Meanwhile, the African continent is set to miss the target of vaccinating 10% of its population by the end of the year. “This should be a scar on all our consciences,” according to the WHO’s Bruce Aylward. We at ONE couldn’t agree more. With only 1.8% of the population fully vaccinated, Africa remains the least vaccinated region in the world, leaving millions needlessly exposed to the virus. Aylward went on to say that if the 4 billion vaccine doses administered globally to date had been prioritised for those aged over 60 around the world, “we basically could have gotten two doses into everybody at highest risk of severe consequences.”
The astoundingly unequal global vaccine rollout is no accident. Wealthy nations simply haven’t done enough to ensure sufficient supplies of vaccines for low-income countries. The IPPPR this week gave a damning assessment of wealthy countries’ efforts to distribute the doses they’ve hoarded. IPPPR Co-Chair Helen Clark said “some commitments have been made but much more needs to be done,” adding that “vaccine inequity is a key factor in the wave of death we’re seeing across Africa, Asia and Latin America.” To put it in perspective, while Namibia has run out of vaccines completely, the US has so much surplus that millions of their doses could soon expire on the shelves.
Notwithstanding the above, some high-income countries are gearing up to hoard yet more (!) of the global vaccine supply for possible booster doses, as concern regarding the Delta and Lambda variants abounds. The WHO this week called for a moratorium on booster shots until the end of September to allow low-income countries to vaccinate 10% of their populations first. Scientists haven’t even come to consensus on whether booster shots are even necessary – what can you say…
Double trouble: Nigeria has been hit with a deadly outbreak of cholera just as COVID-19 cases in the country reached their highest levels since March. Health systems in the north of the country, already overwhelmed by rising COVID-19 cases, have been left reeling from the resurgence of the disease, which is spread by contaminated water. Over 650 people have died, as political instability in the north, where the government is battling Islamist militants, is also hindering the authorities’ ability to react.
GK: Please let us know the aims and objectives of your organisation and about its participation in the fight against Covid-19.
JM: Defeating the COVID-19 pandemic will take all of us. Let’s stand as one and urge world leaders to join a global pandemic response plan.
The fastest way to end the COVID-19 pandemic is to ensure vaccines are available to everyone, everywhere. But, people living in the world’s poorest countries are being left behind.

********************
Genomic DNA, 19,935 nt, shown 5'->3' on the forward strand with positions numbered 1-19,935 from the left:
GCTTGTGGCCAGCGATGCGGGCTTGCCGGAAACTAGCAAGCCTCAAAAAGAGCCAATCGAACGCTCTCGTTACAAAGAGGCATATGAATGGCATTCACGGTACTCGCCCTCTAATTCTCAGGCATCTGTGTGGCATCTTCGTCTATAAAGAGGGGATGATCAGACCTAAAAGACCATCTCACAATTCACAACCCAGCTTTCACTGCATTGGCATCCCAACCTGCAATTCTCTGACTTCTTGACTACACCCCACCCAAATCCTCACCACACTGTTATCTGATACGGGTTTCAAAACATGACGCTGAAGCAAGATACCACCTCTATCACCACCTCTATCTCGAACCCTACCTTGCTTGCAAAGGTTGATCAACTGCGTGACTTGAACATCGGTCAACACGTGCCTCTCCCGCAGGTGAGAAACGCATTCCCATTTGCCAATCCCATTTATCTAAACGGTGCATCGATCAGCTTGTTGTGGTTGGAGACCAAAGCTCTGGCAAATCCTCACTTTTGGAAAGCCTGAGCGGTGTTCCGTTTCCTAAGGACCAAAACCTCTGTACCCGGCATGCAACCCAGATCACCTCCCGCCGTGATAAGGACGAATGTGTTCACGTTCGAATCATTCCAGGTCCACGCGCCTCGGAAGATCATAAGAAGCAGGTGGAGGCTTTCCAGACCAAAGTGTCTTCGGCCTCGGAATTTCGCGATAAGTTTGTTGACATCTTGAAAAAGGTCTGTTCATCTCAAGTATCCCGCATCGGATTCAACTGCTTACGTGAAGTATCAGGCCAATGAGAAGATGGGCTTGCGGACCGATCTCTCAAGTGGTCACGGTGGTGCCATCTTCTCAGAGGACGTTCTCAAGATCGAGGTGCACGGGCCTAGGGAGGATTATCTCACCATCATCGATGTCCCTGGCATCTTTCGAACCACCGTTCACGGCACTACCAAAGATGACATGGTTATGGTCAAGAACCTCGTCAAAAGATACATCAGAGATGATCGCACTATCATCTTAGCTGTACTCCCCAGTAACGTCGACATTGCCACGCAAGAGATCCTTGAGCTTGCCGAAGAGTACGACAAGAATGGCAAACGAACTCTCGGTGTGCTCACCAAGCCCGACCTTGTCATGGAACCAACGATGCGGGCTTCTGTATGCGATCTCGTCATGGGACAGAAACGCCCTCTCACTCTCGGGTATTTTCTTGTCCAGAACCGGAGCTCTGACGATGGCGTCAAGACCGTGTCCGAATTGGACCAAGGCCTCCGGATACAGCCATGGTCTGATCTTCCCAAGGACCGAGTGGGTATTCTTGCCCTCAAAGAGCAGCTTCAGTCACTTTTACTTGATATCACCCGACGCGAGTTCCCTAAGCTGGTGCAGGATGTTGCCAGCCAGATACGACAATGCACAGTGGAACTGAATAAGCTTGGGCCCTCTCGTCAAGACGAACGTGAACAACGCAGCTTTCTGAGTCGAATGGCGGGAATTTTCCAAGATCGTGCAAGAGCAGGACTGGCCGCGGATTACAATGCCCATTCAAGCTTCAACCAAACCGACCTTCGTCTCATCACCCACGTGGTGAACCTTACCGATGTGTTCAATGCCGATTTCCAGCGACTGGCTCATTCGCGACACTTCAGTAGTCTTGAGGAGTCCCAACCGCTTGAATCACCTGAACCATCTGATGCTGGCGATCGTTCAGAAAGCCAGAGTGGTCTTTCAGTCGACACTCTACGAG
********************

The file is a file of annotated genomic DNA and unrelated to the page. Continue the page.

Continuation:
If the vaccine isn’t everywhere, this pandemic isn’t going anywhere. We need to prepare for the future in order to defeat coronavirus and future global health threats. That means building the capacity of all countries to prevent, detect and respond to global health threats. None of us is safe unless all of us are safe.
GK: Have you had any successes in your advocacy over the years?
JM: ONE exists because we believe where you live shouldn’t determine whether you live. We work to mobilize citizens’ voices to tackle the root causes of poverty.
GK: How do you see the fight against the pandemic in third world countries currently and in the months and years to come?
JM: Coronavirus is wreaking havoc on our lives, our economies and societies. While the virus is affecting everyone, it will reserve its worst for the most vulnerable whether they live across the street or across the ocean. Viruses don’t pay attention to borders or geography, so neither can we. People need to keep standing together, supporting each other, and acting on the simple premise that this pandemic is bigger than all of us and we’ll defeat it if we stand and act as one. This is the right thing to do. But it’s also the smart thing to do. A response that leaves out the poorest people, refugees, and the vulnerable wherever they are will mean this virus is still a threat to everyone.
Last week, we brought you the rather depressing news that the Global Education Summit fell $1 billion short of its funding targets. Now, new evidence suggests that children in Africa could suffer up to 2.8 years of learning loss as a result of the pandemic, with short-term learning losses in sub-Saharan Africa already hitting one year. Africa is facing a crisis while in Canada, doses are wasted. Analysis from the ONE team shows that up to 42 million excess vaccines risk being stockpiled or wasted in Canada by the end of the year.